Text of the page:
In a world where supervillains are commonplace, two estranged childhood best friends reunite after one devises a treatment that gives them powers to protect their city but in a world of portentous and pretension movie criticism, is there even room for a movie like THUNDER FORCE?
Netflix’s latest original movie doesn’t have anything particularly original to say about the superhero genre nor does it manage to avoid many of the usual pitfalls of Ben Falcone-directed Melissa McCarthy vehicles but it does have a simple, goofy charm and offers a mildly diverting hundred minutes of lightweight family-friendly adventure.
It provides an intriguingly bleak assessment of the core of humanity in its set-up that in 1983 when a massive burst of cosmic radiation hit the earth, mutating select individuals, those individuals invariably turned to a life of crime and super-villainy. Flash forward nearly forty years and Emily Stanton (Octavia Spencer), orphaned at a young age by an act of super-terrorism, has dedicated her life to the pursuit of a scientific method of levelling the playing field. Just as her life’s work comes to fruition, her estranged best friend Lydia (Melissa McCarthy) comes back into her life and is accidentally dosed with a super-strength serum, leaving Emily with the option of the power of invisibility.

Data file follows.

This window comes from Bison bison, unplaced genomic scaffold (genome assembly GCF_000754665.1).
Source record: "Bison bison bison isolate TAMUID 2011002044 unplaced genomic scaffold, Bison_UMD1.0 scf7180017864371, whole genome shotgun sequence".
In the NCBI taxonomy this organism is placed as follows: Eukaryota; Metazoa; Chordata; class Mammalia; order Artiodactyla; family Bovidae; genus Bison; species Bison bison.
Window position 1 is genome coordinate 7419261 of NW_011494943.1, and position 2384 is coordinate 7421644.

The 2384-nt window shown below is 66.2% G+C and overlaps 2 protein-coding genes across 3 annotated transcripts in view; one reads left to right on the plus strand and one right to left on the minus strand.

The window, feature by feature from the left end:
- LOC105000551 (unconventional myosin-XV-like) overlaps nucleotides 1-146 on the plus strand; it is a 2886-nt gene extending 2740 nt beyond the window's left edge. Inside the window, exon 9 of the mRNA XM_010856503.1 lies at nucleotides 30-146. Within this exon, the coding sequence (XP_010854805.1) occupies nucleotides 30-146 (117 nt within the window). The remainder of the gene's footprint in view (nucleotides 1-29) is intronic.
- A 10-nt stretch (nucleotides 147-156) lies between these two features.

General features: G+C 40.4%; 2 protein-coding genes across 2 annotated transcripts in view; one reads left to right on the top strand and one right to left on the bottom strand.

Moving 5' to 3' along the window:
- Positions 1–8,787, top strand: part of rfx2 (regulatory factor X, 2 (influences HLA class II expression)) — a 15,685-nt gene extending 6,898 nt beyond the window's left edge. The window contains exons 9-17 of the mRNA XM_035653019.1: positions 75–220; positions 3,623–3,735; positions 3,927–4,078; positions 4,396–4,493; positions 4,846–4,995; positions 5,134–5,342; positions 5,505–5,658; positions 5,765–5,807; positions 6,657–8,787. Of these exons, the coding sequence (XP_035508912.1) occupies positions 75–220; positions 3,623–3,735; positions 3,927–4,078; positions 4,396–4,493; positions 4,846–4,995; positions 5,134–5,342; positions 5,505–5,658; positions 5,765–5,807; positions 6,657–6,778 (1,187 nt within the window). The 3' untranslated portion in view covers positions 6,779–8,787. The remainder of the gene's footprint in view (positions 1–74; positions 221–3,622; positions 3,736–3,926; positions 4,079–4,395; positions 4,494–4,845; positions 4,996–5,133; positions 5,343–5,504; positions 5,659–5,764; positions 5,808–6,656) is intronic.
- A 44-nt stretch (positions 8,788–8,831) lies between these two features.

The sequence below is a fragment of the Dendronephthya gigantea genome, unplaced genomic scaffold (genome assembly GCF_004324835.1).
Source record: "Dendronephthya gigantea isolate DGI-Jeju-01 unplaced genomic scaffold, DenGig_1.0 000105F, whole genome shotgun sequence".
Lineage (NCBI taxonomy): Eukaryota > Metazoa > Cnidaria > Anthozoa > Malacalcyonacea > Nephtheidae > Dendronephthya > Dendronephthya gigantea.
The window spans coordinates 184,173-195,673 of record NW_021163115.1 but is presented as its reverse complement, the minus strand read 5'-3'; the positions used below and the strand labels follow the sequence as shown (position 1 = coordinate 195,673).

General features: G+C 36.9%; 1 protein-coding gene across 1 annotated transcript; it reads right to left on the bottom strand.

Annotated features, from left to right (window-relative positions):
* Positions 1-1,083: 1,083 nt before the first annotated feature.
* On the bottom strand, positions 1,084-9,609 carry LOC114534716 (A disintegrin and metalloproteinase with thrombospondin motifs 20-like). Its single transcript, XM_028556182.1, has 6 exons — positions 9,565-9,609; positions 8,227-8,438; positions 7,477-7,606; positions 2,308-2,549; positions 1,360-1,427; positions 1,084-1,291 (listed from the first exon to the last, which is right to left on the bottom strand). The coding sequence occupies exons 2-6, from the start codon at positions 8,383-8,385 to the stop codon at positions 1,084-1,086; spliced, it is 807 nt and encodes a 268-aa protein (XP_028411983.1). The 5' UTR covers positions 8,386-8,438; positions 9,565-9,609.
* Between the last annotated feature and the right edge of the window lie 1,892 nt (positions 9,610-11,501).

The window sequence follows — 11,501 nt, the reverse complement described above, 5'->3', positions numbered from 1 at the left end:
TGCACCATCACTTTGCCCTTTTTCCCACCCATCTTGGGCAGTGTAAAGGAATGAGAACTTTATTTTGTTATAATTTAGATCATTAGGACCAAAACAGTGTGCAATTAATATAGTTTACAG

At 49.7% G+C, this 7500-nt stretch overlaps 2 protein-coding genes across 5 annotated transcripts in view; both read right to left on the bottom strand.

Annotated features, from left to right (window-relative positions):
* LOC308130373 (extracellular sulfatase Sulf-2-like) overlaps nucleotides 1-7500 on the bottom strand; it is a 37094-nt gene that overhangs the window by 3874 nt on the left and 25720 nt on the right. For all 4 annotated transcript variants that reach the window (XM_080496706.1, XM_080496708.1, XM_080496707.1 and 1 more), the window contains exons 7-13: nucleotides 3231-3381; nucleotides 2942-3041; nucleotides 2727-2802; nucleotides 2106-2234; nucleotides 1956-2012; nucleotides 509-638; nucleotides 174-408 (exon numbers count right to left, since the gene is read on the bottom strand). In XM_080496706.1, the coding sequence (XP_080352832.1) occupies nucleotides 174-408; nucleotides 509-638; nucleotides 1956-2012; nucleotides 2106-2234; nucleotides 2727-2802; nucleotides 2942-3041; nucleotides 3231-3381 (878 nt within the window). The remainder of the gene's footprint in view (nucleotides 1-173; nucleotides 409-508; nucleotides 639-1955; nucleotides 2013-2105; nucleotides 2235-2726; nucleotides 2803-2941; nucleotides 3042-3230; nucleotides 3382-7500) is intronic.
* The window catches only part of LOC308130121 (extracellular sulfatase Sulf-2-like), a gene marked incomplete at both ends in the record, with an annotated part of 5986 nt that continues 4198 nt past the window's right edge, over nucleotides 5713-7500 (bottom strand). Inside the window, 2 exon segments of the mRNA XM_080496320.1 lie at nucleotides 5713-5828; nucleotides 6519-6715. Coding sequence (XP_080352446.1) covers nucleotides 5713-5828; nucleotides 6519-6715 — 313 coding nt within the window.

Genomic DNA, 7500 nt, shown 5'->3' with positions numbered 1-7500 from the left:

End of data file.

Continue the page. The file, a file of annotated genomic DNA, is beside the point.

While THE FALCON AND THE WINTER SOLDIER has been wrestling with what the gift of super strength reveals about a man, THUNDER FORCE dares to ask the question what would happen if great power was gifted to two middle-aged women. Arrayed against our dynamic duo are a trio of reprehensible rogues: Laser (Pom Klementieff), The Crab (Jason Bateman) and crime boss and wannabe mayor The King (Bobby Cannavale).
It’s a light-hearted, frothy affair throughout, with plenty of McCarthy’s trademark slapschtick and adlibbed insult comedy, the comedy cringe turned all the way up to eleven in her scenes with Bateman’s scene-stealing claw-handed crustacean villain but while the odd sequence may not know when to call it quits, generally it manages to be pretty funny, or at least never less than mildly entertaining throughout. The cast are clearly enjoying themselves and there’s an undeniable sweetness to the friendship, estrangement and rapprochement between McCarthy and Spencer’s characters.
The action sequences are decent enough and just the right side of knock-about silly to match the tone of the movie. THUNDER FORCE may end up being a mere footnote in the history of the cinematic superhero genre, but it’s got self-belief and confidence to spare and, honestly, you’d have to have a heart of stone to begrudge Octavia Spencer having this much fun.